Done! You can see bubbles in mine because the floor isn’t perfectly smooth.
It’s funny, you know – the tape shows up here quite clearly on my camera, but when you’re looking at it with the naked eye it’s barely visible at all. You can only see the bubbles on the top step when you come upstairs and the sun is shining brightly through the bathroom window. So it’s pretty much invisible. And everyone feels a lot safer!
Happy New Year! I hope you all had a great holiday. Ours was pretty quiet, which was good because all three of us got sick, one after the other – always a great way to spend one’s vacation. We have this week left to try to get as many things crossed off our to-do list as possible. We’re not holding our breath that they’ll all get done, but we’ll do our best.
In the meantime, here’s a quick little toffee recipe to help you combat those mid-winter blahs. I doubled the recipe, which I would not recommend, because the toffee sets so quickly it’s hard to get both batches flattened out on the pans fast enough.
Line a baking sheet with parchment paper and put it aside for a bit.
In a heavy saucepan, combine 1/2 cup butter, 1 1/4 cups granulated sugar, 1 tablespoon corn syrup, and 2 tablespoons water.
Attach a candy thermometer to the side and heat that over medium until it reads 300°F. Try to avoid stirring as much as possible, and if you do, don’t use a metal spoon – wood or silicone will prevent premature crystallization.
Next to the pot, place a little container of 1/4 teaspoon baking soda and another of 1/2 teaspoon vanilla. You’ll need to have those handy at short notice later on.
While you’re keeping an eye on the sugar, crush up about 1 1/2 cups pretzel twists.I also had some salted peanuts on hand so I crushed and dumped those in as well – probably about 3/4 cup salted peanuts.
And gather up 1 cup chocolate chips. I mixed mine with some dark chocolate for flavour.
When your sugar has caramelized and gotten to the hard crack stage (that’s 300°F), remove it from the heat and quickly stir in the baking soda and vanilla. Try to resist screaming as it fizzes up and gets all terrifying. I promise that will pass.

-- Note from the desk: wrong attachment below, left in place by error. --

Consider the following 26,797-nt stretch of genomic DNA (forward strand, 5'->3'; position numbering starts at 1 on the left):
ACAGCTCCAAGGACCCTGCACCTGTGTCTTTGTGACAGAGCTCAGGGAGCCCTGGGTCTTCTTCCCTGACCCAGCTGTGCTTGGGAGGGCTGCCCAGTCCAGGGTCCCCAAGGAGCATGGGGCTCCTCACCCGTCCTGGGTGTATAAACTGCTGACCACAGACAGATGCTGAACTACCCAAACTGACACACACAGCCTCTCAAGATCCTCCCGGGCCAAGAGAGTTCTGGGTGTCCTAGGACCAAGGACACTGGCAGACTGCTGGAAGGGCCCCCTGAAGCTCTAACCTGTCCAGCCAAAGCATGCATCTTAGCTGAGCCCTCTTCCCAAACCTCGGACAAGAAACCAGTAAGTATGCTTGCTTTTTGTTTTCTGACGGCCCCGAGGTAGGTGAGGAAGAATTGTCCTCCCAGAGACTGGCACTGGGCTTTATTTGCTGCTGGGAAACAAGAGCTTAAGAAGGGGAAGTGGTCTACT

Toss in the pretzels and peanuts and stir the toffee quickly.
Then tip it out onto your parchment sheet and flatten it down as much as you can before it starts to set.
Sprinkle the chocolate evenly over the top of the toffee and let it stand for a few minutes while the chocolate melts.
Then smooth out the melted chocolate with a spatula.
Sprinkle the top of the chocolate with fleur de sel and let harden in the refrigerator for about an hour.
Once it’s hardened, break it up into chunks and eat it all by yourself! share it with your friends and family.
Oh hey, do you have a recipe for cranberry sauce for this weekend yet? I’ve been resting on the laurels of my chipotle cranberry mix but this year I wanted something a bit different and now this is my new favourite. This one is easier, too, which makes life better around the holidays.
Start with 2 12oz packages fresh cranberries, 2 large apples, and 2 large oranges. If you’d like a bit of extra zip, replace the oranges with grapefruit and go from there.
Wash the cranberries and set them aside to drain.
Peel the apples and cut them into small pieces (whatever size you would like to find dropped across your turkey).
Zest and juice the oranges into a medium saucepan.
Tip in 1 1/2 cups granulated sugar and give it a good stir.
Tip in the apples and cranberries and heat over medium, stirring often.
The liquid will simmer up and the cranberries will make very satisfying soft pops as they break open.
Once you’re happy with your ratio of broken cranberries, remove the sauce from the heat and allow it to chill.
This makes about 2 quarts, so plenty of sauce for dealing with leftovers!